New HMRC guidance: best practice in Off-Payroll Working (OPW)

HMRC publish their expectations of good OPW compliance – does your approach measure up?

Does your approach measure up?

HMRC have published detailed new guidance on OPW compliance for end-clients, intermediate agencies in the labour supply chain, and deemed employers. This is a significant development, as the new guidance effectively sets clear and extensive minimum compliance standards for organisations that must apply the OPW rules. In addition to detailing the principles that HMRC expect organisations to adopt, the guidance contains practical examples of best practice. Organisations should therefore benchmark their OPW systems and processes against these standards, address any weaknesses, and disclose and correct any errors identified. Organisations that do not do so might be viewed by HMRC as failing to take ‘reasonable care’, leading to a risk of significant liabilities and associated penalties should any OPW inaccuracies arise. This article summarises key aspects of the new guidance and what organisations that are responsible for operating the OPW rules should do next.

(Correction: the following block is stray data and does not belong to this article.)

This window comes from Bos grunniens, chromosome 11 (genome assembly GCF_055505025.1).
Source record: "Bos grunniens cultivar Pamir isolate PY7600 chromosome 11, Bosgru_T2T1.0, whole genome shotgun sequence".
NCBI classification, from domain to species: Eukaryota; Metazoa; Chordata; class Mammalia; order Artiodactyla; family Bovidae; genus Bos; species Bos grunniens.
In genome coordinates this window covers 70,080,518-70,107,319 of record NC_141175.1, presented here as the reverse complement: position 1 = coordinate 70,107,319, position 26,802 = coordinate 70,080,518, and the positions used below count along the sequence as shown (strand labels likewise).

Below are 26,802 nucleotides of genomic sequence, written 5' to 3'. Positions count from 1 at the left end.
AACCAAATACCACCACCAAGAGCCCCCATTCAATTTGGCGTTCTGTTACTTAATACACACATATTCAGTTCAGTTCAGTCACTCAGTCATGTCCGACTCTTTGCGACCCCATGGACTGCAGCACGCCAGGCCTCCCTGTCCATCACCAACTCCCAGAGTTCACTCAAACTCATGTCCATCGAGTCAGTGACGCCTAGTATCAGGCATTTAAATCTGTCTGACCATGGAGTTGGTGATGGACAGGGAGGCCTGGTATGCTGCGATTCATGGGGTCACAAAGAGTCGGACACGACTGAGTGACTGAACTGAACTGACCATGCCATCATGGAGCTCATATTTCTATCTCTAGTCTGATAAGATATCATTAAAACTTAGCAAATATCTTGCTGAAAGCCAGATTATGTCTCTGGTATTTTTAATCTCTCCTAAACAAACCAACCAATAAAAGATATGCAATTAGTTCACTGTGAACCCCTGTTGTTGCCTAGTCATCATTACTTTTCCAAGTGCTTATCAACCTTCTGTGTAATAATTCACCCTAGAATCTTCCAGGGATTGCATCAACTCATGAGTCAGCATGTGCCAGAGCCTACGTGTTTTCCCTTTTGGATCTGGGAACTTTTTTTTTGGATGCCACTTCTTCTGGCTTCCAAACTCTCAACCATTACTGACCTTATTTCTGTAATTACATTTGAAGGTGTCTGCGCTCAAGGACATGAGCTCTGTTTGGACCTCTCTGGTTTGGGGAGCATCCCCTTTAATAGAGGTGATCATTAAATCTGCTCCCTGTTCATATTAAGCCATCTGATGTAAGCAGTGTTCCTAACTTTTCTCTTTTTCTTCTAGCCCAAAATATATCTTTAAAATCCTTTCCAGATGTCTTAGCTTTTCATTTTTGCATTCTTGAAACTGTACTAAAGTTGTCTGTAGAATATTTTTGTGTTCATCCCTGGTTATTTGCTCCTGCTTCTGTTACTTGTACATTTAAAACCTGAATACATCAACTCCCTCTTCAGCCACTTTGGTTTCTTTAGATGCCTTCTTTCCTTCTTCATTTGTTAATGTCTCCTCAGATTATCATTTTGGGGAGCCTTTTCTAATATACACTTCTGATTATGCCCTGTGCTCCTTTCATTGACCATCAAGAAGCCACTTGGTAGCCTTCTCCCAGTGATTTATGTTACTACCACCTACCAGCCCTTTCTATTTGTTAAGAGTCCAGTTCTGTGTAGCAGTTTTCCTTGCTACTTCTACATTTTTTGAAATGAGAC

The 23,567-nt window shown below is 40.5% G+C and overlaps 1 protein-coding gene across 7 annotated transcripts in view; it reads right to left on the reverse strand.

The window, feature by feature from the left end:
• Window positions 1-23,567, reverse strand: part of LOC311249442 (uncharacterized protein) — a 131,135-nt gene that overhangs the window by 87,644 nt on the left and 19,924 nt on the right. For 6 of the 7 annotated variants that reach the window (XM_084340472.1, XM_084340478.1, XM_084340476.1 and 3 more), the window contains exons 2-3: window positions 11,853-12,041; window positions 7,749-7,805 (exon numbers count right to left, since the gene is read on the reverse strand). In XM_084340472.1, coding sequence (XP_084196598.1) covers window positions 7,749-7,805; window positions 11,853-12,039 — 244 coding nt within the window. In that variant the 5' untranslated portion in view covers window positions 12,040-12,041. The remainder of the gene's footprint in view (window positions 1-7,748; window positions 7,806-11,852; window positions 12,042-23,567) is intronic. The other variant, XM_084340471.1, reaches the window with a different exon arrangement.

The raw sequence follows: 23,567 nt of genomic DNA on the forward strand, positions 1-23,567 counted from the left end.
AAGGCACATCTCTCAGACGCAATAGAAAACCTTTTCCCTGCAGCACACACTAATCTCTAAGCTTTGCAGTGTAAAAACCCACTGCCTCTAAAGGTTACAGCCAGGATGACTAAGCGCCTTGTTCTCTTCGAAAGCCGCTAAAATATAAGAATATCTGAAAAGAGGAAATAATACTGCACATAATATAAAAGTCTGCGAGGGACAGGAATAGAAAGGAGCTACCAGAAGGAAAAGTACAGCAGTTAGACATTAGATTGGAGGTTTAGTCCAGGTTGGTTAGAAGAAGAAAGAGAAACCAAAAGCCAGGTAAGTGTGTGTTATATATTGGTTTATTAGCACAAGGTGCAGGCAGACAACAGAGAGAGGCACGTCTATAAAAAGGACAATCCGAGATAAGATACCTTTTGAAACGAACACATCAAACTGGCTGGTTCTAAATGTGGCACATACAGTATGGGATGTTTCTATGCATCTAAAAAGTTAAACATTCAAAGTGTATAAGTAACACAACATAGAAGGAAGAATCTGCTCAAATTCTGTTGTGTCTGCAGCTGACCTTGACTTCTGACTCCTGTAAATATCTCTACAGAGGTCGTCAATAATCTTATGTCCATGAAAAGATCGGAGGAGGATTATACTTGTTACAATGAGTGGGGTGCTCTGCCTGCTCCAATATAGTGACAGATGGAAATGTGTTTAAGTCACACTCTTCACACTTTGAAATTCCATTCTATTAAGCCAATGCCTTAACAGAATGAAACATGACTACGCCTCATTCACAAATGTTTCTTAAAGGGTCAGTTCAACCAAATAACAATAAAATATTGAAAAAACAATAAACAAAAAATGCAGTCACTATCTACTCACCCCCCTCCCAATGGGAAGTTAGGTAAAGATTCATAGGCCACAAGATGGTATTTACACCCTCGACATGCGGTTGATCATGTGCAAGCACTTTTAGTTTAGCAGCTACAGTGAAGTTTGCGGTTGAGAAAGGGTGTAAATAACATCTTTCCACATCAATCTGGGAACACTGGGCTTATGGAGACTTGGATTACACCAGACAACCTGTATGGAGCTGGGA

Why have HMRC published new guidance?

Complying with the OPW rules can be challenging. For example, the National Audit Office reported that in 2020/21, public bodies disclosed £263 million paid, owed, or expected to be owed to HMRC in respect of OPW compliance failures – in all cases associated with failures to take reasonable care.

HMRC’s new guidance on complying with the OPW rules has been published specifically to help organisations understand what HMRC consider to be good practice – informed by their experience on compliance reviews since the 2017 public sector and 2021 private and voluntary sector reforms. It forms part of HMRC’s Guidelines for Compliance series, which is intended to help business understand HMRC’s expectations and avoid non-compliance.

Though extensive, HMRC do not intend the new guidance to be exhaustive. Rather, it should be used in conjunction with other resources (e.g. HMRC’s Employment Status Manual). Additionally, the new guidance does not set out a prescriptive end-to-end compliance process for organsiations to follow. Instead, HMRC expect each organisation to apply the principles set out in the new guidance appropriately depending on the scale and complexity of their own OPW activities.